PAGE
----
Prescribed burns to reduce the risk and strength of bushfires need to be intensively targeted to urban and built-up areas, new research from the University of Tasmania has found.
In the largest simulation study of its kind, researchers studied how effective prescribed burning treatments are in preventing large-scale bushfires.
The study used Tasmania as the ideal location for its diverse ecology, testing out three different forms of fire management through 60,000 individual fire simulations under 62 prescribed burn scenarios.
The three bushfire management scenarios studied were no prescribed burns, burning the maximum amount ecologically possible, and 12 statewide implementation plans. Researchers concluded intensive prescribed burns targeting urban and built-up areas was the most effective.
Environmental change biology Professor David Bowman said this scenario was the most challenging to use as it had a higher impact on communities, and higher cost.
“The results from the study are an important stepping stone to a much better understanding of options and building adaptive capacity for the fire crisis we are now in,” Professor Bowman said.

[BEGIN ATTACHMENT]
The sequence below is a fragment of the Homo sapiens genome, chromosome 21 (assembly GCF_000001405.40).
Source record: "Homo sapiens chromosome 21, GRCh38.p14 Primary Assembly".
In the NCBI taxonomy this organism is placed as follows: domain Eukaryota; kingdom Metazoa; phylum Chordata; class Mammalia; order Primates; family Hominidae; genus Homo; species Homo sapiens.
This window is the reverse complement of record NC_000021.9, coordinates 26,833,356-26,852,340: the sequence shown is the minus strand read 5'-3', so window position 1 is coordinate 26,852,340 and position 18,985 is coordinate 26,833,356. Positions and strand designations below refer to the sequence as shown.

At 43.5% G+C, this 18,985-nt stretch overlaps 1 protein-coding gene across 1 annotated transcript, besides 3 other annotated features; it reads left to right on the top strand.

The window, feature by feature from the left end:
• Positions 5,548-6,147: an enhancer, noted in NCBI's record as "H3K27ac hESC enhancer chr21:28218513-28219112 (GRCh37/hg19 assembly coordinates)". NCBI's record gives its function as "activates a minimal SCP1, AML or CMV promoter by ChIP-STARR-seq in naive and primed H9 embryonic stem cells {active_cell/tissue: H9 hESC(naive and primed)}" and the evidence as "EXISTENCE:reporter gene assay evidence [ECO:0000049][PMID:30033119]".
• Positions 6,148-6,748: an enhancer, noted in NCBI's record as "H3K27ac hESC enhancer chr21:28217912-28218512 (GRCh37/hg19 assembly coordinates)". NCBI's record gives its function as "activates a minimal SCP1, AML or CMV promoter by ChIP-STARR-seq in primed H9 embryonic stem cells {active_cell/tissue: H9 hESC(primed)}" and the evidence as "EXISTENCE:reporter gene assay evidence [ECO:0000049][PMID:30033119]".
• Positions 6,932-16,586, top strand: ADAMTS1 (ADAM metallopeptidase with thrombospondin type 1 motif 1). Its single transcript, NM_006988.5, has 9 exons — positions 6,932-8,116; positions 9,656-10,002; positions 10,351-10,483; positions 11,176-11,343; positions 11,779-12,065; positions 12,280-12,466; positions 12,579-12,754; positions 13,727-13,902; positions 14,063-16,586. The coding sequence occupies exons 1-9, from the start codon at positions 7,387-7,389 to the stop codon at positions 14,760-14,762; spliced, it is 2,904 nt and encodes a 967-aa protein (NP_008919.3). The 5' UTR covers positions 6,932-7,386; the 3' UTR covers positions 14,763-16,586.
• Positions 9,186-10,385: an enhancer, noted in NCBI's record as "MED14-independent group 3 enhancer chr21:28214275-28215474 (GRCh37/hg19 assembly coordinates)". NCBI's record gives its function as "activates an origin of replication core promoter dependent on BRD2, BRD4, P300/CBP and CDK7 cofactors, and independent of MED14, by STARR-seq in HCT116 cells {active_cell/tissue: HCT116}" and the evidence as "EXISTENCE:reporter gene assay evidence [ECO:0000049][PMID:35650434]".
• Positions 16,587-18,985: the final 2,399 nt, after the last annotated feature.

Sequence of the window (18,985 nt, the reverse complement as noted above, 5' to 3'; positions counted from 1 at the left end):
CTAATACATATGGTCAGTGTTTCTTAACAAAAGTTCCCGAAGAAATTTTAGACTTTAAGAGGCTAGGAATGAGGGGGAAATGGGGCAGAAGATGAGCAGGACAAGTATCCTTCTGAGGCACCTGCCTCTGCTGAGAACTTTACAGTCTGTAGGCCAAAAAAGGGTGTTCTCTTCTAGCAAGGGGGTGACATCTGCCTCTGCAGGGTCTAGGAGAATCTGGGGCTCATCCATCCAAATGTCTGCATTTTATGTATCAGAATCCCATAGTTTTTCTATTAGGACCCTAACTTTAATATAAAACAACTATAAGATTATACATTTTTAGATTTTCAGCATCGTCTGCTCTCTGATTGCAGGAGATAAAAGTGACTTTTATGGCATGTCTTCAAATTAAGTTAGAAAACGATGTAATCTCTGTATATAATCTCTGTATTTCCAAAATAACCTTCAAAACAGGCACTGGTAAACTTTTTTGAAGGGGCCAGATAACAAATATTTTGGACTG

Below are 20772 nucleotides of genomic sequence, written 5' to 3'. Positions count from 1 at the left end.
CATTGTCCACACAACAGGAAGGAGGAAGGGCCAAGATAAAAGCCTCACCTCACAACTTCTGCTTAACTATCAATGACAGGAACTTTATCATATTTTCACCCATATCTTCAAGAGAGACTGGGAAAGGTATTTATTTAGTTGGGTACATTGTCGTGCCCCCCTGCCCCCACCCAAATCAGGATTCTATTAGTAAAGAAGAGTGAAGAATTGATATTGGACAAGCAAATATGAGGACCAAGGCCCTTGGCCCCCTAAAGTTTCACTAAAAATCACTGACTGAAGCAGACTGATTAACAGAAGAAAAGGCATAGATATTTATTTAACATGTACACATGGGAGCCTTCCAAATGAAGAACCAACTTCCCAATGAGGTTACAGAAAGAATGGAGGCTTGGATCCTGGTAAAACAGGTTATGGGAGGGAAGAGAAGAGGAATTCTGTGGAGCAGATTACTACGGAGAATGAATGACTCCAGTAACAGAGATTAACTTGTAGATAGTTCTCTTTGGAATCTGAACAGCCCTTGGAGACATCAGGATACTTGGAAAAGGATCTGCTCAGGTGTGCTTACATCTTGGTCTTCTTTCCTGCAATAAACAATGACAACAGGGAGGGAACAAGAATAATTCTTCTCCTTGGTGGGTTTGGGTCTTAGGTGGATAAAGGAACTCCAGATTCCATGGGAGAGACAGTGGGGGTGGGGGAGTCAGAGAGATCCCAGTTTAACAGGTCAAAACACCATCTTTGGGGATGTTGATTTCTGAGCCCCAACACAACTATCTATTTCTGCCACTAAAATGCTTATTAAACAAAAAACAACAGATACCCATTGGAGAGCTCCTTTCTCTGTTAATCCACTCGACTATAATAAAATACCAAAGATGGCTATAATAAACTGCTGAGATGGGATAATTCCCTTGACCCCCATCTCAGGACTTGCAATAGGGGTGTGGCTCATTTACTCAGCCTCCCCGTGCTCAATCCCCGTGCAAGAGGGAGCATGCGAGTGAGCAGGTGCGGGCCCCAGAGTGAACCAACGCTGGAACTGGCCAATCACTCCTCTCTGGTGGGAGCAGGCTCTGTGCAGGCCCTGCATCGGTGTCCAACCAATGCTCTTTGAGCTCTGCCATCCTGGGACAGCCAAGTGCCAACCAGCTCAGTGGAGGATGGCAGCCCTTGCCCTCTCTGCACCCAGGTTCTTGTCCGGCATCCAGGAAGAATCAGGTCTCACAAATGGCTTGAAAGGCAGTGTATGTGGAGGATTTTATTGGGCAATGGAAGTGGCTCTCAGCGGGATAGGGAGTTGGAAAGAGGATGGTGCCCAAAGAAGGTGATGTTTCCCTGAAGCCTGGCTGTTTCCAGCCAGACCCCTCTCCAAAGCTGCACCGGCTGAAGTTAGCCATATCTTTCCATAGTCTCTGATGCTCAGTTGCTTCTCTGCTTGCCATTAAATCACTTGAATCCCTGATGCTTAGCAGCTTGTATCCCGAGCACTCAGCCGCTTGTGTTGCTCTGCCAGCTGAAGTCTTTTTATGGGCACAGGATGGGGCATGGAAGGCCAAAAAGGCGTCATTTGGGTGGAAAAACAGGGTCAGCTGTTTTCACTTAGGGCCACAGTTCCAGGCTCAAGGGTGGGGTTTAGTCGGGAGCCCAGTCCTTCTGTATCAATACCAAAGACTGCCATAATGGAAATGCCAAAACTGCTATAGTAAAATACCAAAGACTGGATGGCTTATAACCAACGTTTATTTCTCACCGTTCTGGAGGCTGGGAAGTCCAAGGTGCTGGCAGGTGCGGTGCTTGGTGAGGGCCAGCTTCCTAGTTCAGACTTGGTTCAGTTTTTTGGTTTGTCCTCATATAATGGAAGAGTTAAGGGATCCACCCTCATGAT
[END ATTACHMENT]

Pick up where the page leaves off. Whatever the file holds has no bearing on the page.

“Tasmania ... is an ideal setting for conducting modelling studies to determine the best approach in using burning to reduce fire hazard. It is not possible to tackle this issue with case studies or experiments, modelling is the only way to capture the complexity of this question.”
The report noted that every inquiry after a disastrous bushfire in Australia had led to recommendations of more prescribed burning, but the effectiveness of burning had never been so analytically studied.
“We need to explore what options we have in response to the dangerous flammable landscapes that are unfortunately found in Tasmania, and particularly around the hinterlands of Hobart,” Professor Bowman said.
The study by James Furlaud, Dr Grant Williamson and Professor Bowman, was partnered by the Tasmania Fire Service and the Bushfire and Natural Hazards Cooperative Research Centre.